A Baltimore County elementary school has decided to cancel the school's drama club production of "Aladdin Jr." after receiving complaints from parents saying the play promotes stereotypes of Arab culture.
According to local Baltimore news station WBAL, the Westowne Elementary School's fourth-grade drama club was planning to put on a production of the Disney-inspired play in February 2019.
But the play, which is an adaption of Disney's animated 1992 film "Aladdin," has since been canceled after some parents complained about the "barbaric" stereotypes that were used to describe Arabs in the play.
"In the play, Arabs are described as barbaric -- those are the exact words that are used. And the actual play was very controversial apparently in the early '90s," Danette Zaghari-Mask, a school parent who said that her son came home "humiliated" after reading the play's script.
The mother, who is also an attorney for the Council on American-Islamic Relations, said she expressed her concerns to the school after her son decided to drop out of the play.
"It was worth expressing his experience to the school, and were just so relieved that the school is considerate of diversity," Zaghari-Mask said.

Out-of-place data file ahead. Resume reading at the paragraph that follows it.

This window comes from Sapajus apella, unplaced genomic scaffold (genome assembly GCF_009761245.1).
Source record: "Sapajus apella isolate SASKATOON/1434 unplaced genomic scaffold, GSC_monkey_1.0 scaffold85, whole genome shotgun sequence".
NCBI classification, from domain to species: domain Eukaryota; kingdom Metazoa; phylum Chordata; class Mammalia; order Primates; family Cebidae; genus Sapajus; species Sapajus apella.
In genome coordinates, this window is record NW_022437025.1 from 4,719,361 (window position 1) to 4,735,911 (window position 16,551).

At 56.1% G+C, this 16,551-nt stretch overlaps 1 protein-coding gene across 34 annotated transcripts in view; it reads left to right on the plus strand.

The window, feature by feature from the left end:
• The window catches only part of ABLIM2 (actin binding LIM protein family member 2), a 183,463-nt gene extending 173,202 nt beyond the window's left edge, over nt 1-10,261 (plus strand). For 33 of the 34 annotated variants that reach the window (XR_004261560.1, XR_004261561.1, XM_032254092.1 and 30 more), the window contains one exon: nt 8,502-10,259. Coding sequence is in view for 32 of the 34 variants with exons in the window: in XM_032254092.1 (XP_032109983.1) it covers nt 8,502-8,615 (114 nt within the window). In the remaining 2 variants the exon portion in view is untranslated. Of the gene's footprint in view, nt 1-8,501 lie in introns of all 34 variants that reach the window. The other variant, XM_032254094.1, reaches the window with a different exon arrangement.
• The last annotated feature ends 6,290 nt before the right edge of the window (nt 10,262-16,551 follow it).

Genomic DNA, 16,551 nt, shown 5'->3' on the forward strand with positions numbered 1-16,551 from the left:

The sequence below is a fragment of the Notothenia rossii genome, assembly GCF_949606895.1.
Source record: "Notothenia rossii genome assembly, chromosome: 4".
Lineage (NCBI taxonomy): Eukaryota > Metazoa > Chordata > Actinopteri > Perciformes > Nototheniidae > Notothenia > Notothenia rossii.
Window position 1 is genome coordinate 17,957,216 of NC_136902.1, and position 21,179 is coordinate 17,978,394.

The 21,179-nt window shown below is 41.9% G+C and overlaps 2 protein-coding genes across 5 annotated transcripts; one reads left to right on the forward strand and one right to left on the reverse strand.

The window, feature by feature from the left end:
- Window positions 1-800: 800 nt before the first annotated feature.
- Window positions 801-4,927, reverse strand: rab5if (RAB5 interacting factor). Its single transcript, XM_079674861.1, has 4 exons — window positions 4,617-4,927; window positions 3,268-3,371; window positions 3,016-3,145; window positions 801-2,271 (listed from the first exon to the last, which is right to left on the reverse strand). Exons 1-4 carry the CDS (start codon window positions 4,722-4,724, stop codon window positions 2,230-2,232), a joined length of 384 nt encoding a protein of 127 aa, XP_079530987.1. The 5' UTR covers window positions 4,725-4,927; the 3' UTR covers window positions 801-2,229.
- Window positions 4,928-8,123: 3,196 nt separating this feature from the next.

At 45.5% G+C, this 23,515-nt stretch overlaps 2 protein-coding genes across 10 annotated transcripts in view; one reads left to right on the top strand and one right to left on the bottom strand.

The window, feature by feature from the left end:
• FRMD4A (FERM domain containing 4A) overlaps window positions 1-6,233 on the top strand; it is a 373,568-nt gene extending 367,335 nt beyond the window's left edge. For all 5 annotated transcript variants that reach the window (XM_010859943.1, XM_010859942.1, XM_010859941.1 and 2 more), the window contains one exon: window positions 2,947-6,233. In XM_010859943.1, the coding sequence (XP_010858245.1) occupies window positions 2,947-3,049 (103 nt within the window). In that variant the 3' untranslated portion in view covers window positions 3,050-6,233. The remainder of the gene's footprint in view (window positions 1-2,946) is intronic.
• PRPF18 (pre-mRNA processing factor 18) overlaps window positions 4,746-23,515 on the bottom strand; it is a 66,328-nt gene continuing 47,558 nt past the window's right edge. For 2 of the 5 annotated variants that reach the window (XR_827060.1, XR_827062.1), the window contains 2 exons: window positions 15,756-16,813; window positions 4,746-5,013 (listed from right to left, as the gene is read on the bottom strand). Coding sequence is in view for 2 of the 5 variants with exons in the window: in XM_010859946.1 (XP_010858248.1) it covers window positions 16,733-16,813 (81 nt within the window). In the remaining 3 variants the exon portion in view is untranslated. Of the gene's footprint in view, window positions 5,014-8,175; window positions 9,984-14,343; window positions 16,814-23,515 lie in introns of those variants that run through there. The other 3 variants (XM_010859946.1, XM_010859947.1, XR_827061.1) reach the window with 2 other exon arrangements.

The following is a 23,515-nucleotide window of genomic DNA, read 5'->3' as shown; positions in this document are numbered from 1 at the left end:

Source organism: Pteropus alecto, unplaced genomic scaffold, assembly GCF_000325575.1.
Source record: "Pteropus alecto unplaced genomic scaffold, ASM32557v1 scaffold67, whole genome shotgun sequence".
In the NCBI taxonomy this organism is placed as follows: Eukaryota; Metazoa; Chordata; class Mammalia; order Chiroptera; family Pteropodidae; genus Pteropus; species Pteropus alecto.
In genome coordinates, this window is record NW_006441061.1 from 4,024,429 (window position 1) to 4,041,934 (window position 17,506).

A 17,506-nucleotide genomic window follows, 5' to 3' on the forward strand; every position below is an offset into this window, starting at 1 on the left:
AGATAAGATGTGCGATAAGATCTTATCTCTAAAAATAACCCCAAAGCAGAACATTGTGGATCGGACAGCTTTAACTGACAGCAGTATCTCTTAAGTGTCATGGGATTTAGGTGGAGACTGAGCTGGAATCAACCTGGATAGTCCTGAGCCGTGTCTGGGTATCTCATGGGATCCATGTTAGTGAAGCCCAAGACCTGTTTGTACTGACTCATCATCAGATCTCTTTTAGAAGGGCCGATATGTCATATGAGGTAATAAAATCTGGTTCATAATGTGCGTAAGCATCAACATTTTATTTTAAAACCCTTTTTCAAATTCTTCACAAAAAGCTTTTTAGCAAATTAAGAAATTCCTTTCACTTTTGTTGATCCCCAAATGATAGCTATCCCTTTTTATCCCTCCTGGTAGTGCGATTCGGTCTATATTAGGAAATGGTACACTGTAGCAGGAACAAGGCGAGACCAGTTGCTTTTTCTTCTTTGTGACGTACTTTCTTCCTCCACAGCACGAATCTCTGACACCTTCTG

The school's principal, J. Palmer Wilker, sent the following letter to drama club parents explaining their decision to cancel the school's production of the "Aladdin" show.
“Recently, it has been brought to our attention that Disney’s 'Aladdin Jr.' has historically been criticized for its inaccurate, negative stereotyping of Arabic culture. Here at Westowne, we want to cultivate students who have a strong self-image, appreciation, and respect for other cultures," he said in his statement. "It is important that we make choices that resist negative stereotypes, promote understanding, and celebrate all people. After careful consideration and with input from the perspectives of many stakeholders -- teachers, parents, and community members -- we decided that this production of Aladdin Jr. is not the best fit for our Westowne community. Instead, the drama club will be producing an alternative theatrical production with a focus on fables to showcase the talents of our amazing students."
And while some parents, like Zaghari-Mask, agreed with the cancelation of the play, others did not.
"They're saying we're a community, but they didn't even ask anyone. They just made this decision by themselves and it's kind of disappointing," one school parent, Jessi Eberle, said about the play cancelation.
In place of "Aladdin Jr.," the school decided to put on "The Young Fables" instead.
Disney is currently promoting their new live-action version of "Aladdin," which is set to hit theaters in 2019. The film will star Will Smith as iconic genie character, the voice of which was played by Robin Williams originally played in the '92 animated film.